Saturday, June 2, 2012

I Now Present You Man and Wife...Part 3

The wedding on Saturday was the church wedding. This wedding costs a lot of money, so most people here won’t have it. Or sometimes they’ll have the traditional ceremony and then save up for a few years to have the big wedding. In this case, the wedding had been put off several times because they had to save some more money.

We were told the wedding was supposed to start at one. You can understand our skepticism based on last night’s timeline, but when the pastor told me that it was really supposed to start at 12 but they told me 1pm because it was going to be on “black man’s time” we got there right at one.

They had already started and the church was packed with people singing and dancing. The bride and groom were dressed in their wedding attire and stood at the front of the church. They each had two attendants and the women both had big, white, lacy fans that they used to continually fan the bride. It was hot!

We were standing in the back just watching when the pastor came and got us to come to the front. Of course. I can never just sneak in anywhere in this country! I was actually glad for it this time because we got to be up front where the action was.

The ceremony was actually pretty similar to the ones that I’ve seen at home (of course all with an African flair). There was a worship time, exchanging of the vows and rings, special music, the first kiss, and a few words from the pastor about marriage. Here are a few ways it was different than the weddings I’ve been to in the States.

1. It was hot. So many people, so much dancing and so little air. I can safely say that I have never sweated that much at a wedding at home.

2. The first kiss. There was SO much buildup! The pastor spent about a minute just talking about it, making it a big deal. He kept talking about how this had better be a really good kiss and the groom better not mess it up, etc. Then as the groom started to lift the veil he would say “stop” “Ok go” “stop” over and over again. Finally the veil was off and the groom pretty much attacked her! (Can’t say I blame him since there was so much pressure!) Anyway, it was hilarious.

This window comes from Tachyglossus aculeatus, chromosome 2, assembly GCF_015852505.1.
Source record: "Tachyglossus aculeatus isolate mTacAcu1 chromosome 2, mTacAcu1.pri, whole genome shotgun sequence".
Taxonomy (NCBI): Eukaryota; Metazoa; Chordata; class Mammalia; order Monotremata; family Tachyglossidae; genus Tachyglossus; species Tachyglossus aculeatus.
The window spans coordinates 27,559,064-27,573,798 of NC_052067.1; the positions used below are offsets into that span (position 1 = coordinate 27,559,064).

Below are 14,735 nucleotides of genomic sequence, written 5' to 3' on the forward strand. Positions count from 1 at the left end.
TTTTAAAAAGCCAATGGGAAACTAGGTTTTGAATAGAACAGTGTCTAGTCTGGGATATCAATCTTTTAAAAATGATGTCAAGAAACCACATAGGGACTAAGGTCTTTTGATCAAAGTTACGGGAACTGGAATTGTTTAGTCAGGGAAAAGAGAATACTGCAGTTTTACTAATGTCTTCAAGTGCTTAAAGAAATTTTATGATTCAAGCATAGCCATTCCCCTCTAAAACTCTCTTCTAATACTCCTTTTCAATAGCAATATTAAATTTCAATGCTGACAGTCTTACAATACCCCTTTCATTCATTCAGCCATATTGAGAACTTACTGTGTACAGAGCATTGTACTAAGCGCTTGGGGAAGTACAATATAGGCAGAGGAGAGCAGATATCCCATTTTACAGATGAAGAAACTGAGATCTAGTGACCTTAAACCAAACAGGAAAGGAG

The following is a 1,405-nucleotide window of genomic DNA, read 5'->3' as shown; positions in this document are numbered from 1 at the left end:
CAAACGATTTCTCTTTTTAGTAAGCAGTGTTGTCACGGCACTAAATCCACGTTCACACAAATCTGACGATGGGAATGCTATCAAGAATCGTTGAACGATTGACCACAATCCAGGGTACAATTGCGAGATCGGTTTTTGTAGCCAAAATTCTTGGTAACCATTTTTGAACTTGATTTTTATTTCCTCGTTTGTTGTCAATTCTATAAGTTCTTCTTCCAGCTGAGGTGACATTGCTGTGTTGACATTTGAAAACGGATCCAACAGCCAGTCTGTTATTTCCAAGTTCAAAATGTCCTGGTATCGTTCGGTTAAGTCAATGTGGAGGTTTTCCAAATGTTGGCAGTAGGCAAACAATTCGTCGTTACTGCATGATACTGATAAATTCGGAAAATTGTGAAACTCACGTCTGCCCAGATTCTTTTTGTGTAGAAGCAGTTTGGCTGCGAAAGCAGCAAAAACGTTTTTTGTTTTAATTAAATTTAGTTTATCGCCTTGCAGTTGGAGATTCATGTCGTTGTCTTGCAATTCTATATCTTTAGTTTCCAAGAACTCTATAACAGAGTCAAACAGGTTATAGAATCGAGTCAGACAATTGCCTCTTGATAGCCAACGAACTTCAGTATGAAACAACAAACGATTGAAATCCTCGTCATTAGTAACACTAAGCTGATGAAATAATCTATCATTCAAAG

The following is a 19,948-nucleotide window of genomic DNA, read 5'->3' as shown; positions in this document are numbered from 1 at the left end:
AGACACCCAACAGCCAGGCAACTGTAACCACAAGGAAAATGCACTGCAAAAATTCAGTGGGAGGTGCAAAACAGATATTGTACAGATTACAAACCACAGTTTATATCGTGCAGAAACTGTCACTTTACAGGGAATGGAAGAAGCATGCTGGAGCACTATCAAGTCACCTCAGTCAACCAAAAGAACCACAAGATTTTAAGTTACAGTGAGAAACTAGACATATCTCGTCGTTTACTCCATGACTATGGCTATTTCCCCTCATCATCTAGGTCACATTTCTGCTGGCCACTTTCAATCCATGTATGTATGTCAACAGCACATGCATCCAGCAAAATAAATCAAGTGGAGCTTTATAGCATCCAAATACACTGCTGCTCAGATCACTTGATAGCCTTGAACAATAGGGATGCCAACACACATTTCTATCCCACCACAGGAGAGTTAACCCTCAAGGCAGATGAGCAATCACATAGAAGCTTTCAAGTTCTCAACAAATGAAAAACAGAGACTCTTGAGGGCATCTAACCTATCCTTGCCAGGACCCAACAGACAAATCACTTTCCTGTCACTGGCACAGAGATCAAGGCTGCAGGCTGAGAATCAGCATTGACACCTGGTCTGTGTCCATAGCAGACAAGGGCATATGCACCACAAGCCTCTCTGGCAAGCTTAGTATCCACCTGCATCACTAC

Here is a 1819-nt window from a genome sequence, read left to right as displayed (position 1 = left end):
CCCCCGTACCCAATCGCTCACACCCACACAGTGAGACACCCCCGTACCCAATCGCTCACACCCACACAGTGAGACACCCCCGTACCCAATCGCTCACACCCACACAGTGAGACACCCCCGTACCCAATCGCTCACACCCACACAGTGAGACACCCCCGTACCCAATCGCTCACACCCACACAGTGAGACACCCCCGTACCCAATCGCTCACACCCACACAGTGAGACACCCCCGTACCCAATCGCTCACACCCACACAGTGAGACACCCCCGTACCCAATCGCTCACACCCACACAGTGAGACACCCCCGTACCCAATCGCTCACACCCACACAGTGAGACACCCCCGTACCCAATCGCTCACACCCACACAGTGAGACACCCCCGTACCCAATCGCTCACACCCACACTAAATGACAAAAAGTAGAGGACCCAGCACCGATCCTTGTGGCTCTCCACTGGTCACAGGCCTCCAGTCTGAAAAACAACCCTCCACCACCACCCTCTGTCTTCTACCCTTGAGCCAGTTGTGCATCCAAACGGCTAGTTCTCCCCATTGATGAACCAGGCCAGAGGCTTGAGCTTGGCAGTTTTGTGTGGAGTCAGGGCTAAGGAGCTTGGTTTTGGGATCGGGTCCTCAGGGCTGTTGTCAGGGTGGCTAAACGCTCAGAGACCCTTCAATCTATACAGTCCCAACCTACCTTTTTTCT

3. I wish you could have been with me because I really can’t describe it well enough….you just have to experience it. During the vows, the pastor said “Ok, this is a very serious time.” He then went on to say the “Do you take this woman” bit. At the end when the groom said “I do” EVERYONE started shouting and cheering. My favorite part was the synthesizer that started blasting music. It reminded me of being at a baseball game. Du du du du du du…..CHARGE!! After about a minute, the pastor again said, “Ok, everyone quiet, this is a serious time.” And the same thing happened again with the bride saying “I do” and everyone shouting and clapping, synthesizer blaring. Repeat again for both sets of vows and it was “serious time” “party time” “serious time” “party time.” Loved it.

After the ceremony it was time for the reception. But first we drove around town with the wedding party, honking our horns and yelling “the wedding is here!!!!!” We did a few loops around town and then stopped in the center for some picture taking. It is pretty much impossible to get a picture with just the bride and/or groom because someone always wants to jump in the picture. I was not successful.
No idea who the guy on the right is.  He just jumped in at the last second. Also,I realized I wore white to a wedding.  Not cool Emily, not cool.

We headed back to the hall for the reception and once again Meredith and I tried to hang out in the back but weren’t allowed. We were taken up on stage with the wedding party and pastors. Oh dear. While we ate, we listened to various people give toasts. My favorite part of the toasts was when someone started talking too long one of the pastors would give them a “red or yellow card” which meant it was time for them to sit down and shut up. One guy had to be given a couple before he stopped. J

We were done with our party by about 6:30pm and were ready to head out. I said goodbye and headed back to the city (with a few extra passengers bumming rides). Incidentally I met the first Sierra Leonean “Emily” here! We were about halfway to the hotel when I noticed that my car seemed to be pulling to the right. Hard! Then it would stop. Then it would do that again. It also started making a weird noise that sounded like it was coming from the front wheel. Boris, you’re killing me!!! I drove “small small” all the way back and thankfully made it. Now my question was, do I try to travel tomorrow????